Nicholas' onetime residence was preserved and housed a restaurant in the early days of the 21st century: The renovated 16th century house off the High Street in Kilkenny in which Pordylos is based was a originally owned by English merchant Nicholas Langton, who married into an Irish merchant family and kept two wives and twenty children! The charm of the building has been maintained with the original stonework and beamed ceiling giving the first floor dining area an open and airy feel.[2]

JAMES LANGTON of Grenan, born 27 September 1589, son of Nicholas and Lettice, married Mary Anne, daughter of John Rothe of Kilree. James' estate at Grenan, the Castle and appurtenances and many other lands and houses were fortified soon after 1644 by Cromwell's Commissioners. (Grenan in Kilkenny is now known as Thomastown.[3])

MICHAEL LANGTON of Kilkenny, son of James and Mary Anne, married Anne (who was daughter of William Murphy; she was born 4 February 1629 and died 8 June 1687). Michael died on 9 December 1683. (If this and the date below are both correct, Michael died two days after his son).

NICHOLAS LANGTON (born 27 September 1631) was son of Michael and Anne. On 2 October 1659, he married Jane, daughter of William Slee of Clone who had died in 1657. Jane died in 1716. Nicholas and Jane were parents of 15 children. Nicholas was banished by Cromwell to Ballankire (or Ballanakill). In 1649 he was taken by the Moors on his return from France and remained a captive for three years and four months. Nicholas was sold for 360 crowns but made his escape to a Spanish garrison 5 leagues away and was sent by the Spaniards to Cadiz. He returned to Kilkenny in 1682, died 7 December 1683 and was buried St John's Abbey, Kilkenny.

MICHAEL LANGTON, born 1663, son of Nicholas and Jane, married Elinor, daughter of Pierce Rothe on 21 October 1703.

NICHOLAS LANGTON, son of Michael and Elinor, born 1705 and died 1779. Married Frances, daughter of Lorenzo Carew.

JOSEPHA LANGTON, daughter of Nicholas and Frances, was born in 1748. On 28 July 1765, in Cadiz in Spain, she married Edward Murphy of Jenkinstown, Co. Kilkenny. (Edward was born in 1747 and died in 1826). The following appeared in Faulkner's Dublin Journal edition dated Tues 3 Sep 1765 - Sat 7 Sept 1765 :

Mr. Edward MURPHY, of Jenkinstown, in the County of Kilkenny, at Cadiz in Spain the 28th of July last to Miss Josepha LANGTON, Daughter of Nicholas LANGTON, Esq. of that Place with a Fortune of £20,000.[4]

EDWARD MURPHY, son of Josepha Langton and Edward Murphy. Date of birth unknown; died in debtors prison in London in 1841. May have had son named Laurence.


MARGARET LANGTON, daughter of Michael and Elinor, date of birth unknown. Married William Murphy, of Gralgara, February yo 11th 1745-6. Records yet to be located, but possibly mother or grandmother of Laurence Murphy and grandmother or great-grandmother of Jane Murphy.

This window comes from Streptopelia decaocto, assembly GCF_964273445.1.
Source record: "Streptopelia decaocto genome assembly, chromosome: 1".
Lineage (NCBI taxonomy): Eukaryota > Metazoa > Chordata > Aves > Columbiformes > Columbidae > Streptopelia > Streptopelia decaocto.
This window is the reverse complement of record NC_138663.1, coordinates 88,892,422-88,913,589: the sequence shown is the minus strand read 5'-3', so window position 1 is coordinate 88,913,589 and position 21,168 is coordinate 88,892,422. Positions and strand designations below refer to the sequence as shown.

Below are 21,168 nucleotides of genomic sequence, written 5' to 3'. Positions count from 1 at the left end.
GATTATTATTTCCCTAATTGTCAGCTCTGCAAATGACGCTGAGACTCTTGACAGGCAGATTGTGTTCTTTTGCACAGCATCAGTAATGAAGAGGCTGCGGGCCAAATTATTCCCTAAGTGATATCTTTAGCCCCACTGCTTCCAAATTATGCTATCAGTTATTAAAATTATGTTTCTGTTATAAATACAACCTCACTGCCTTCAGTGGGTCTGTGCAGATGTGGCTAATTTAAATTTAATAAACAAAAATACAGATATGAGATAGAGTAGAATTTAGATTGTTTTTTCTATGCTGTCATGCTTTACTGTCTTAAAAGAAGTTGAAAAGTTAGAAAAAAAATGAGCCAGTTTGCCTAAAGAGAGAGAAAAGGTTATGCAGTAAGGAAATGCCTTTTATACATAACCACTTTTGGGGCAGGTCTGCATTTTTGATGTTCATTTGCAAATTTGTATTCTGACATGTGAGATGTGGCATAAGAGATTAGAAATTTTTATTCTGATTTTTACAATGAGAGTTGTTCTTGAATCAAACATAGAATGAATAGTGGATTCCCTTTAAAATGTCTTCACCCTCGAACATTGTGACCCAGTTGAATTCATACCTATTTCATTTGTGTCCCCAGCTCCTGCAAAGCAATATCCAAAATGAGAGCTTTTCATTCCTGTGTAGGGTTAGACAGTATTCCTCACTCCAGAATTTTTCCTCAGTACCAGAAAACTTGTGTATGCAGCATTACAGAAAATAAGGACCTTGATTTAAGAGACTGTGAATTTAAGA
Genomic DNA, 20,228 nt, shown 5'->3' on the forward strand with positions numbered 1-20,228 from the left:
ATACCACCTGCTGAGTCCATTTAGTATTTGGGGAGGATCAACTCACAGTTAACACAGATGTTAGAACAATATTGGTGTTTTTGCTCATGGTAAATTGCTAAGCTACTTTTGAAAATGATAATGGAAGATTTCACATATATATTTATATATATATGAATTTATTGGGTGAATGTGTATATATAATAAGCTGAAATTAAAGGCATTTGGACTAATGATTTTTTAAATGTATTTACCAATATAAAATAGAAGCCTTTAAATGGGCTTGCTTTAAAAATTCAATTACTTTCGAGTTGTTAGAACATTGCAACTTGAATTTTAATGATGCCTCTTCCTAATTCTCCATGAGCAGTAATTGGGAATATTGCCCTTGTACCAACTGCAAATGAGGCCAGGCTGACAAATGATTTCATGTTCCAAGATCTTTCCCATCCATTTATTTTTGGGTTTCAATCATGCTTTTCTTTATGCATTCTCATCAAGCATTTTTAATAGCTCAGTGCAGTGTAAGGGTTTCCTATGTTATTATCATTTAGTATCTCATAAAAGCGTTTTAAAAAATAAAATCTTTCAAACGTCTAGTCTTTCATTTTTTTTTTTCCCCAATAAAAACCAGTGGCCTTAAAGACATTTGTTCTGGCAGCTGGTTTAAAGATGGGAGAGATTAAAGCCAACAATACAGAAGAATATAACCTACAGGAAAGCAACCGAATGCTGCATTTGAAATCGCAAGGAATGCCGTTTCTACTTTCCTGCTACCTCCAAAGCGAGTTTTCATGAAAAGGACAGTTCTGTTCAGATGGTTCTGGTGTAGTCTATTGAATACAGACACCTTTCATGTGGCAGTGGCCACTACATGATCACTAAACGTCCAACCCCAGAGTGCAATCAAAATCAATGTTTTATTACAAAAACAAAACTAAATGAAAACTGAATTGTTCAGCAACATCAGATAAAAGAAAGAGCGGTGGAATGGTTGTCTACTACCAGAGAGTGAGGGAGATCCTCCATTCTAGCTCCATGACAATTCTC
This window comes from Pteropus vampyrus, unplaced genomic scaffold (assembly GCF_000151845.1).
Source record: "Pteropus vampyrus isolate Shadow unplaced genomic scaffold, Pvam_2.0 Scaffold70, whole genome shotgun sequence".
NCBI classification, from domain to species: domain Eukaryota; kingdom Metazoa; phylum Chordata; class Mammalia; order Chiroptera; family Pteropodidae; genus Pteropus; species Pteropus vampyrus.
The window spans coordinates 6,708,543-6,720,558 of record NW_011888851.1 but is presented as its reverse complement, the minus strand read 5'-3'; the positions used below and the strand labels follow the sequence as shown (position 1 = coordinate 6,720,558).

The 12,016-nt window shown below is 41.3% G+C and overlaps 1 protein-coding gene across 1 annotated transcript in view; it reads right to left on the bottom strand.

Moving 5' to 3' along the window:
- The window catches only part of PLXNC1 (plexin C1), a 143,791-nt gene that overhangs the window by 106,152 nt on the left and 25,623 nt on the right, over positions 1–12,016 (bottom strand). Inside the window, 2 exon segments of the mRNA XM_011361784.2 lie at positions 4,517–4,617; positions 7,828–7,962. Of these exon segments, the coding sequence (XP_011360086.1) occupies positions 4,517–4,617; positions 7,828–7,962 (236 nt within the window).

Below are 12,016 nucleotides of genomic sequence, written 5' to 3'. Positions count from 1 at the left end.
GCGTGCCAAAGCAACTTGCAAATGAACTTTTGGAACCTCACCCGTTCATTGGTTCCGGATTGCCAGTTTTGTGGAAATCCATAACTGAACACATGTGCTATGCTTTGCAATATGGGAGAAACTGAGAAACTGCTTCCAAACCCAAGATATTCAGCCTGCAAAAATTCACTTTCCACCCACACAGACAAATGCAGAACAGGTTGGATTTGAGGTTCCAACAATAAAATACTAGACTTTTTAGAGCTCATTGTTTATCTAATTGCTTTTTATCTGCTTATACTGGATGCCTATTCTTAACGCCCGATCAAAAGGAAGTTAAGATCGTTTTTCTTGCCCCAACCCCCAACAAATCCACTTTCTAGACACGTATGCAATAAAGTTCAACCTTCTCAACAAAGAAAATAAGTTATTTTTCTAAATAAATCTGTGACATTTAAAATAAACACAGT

The name "Laurence" seems to appear in the Langton family only after Nicholas Langton (1705-1779) married Frances, the daughter of Lorenzo of Cadiz. If this impression is correct, it is perhaps more likely that Laurence Murphy was descended through this branch of the family. In Australia, Jane Murphy's second son was also named Laurence.


A link between Laurence Murphy (possibly born in approx. 1783) and the Langton family may eventually be proven or it may never be demonstrated.

Whatever might eventually be shown about a link between the family of Jane Murphy and the Langtons of Kilkenny, it seems that a link between the Langtons of Kilkenny and the famous Cardinal Stephen Langton of Magna Carta fame is unlikely to be correct and is probably the product of someone's enthusiasm to prove a link with a famous historical character of the same surname.

Laurence Murphy married Anne Bergan and their offspring include Mary Murphy and Jane Murphy. In repeating the claimed link, Jane Murphy would have been repeating (in good faith) the story she had been told, untrue though it now seems. None of the many children she bore was given the name "Langton". It does not appear in her family until it was given to some of her grandchildren. This suggests that she was unaware of any connection for much of her life and did not receive information about the purported link until late in her life. This is consistent with the information being disseminated and then discredited in Ireland in the period around the 1860s - Jane, who died in 1873 in faraway New South Wales, was part of the dissemination but never knew that the purported pedigree was largely discredited.

Family descendants who have been given the "Langton" name might be disappointed by what is written above. However they might also carry the name with pride because it provides a link to Jane (Murphy) Dunne, one of their early ancestors in Australia. It would have been important to Jane to know that so many descendants have indirectly honoured her memory with this name.


  1. Prim, J.G.A. Memorials of the Family of Langton of Kilkenny, Journal of the Royal Society of Antiquaries of Ireland (R.S.A.I.), 8, (1864): 59-108. It is understood that copies of the journal may be available for reference in some university libraries in Ireland or through the Royal Society of Antiquaries of Ireland at 63 Merrion Square, Dublin 2.
  2. from website which has since removed the information about Pordylos restaurant.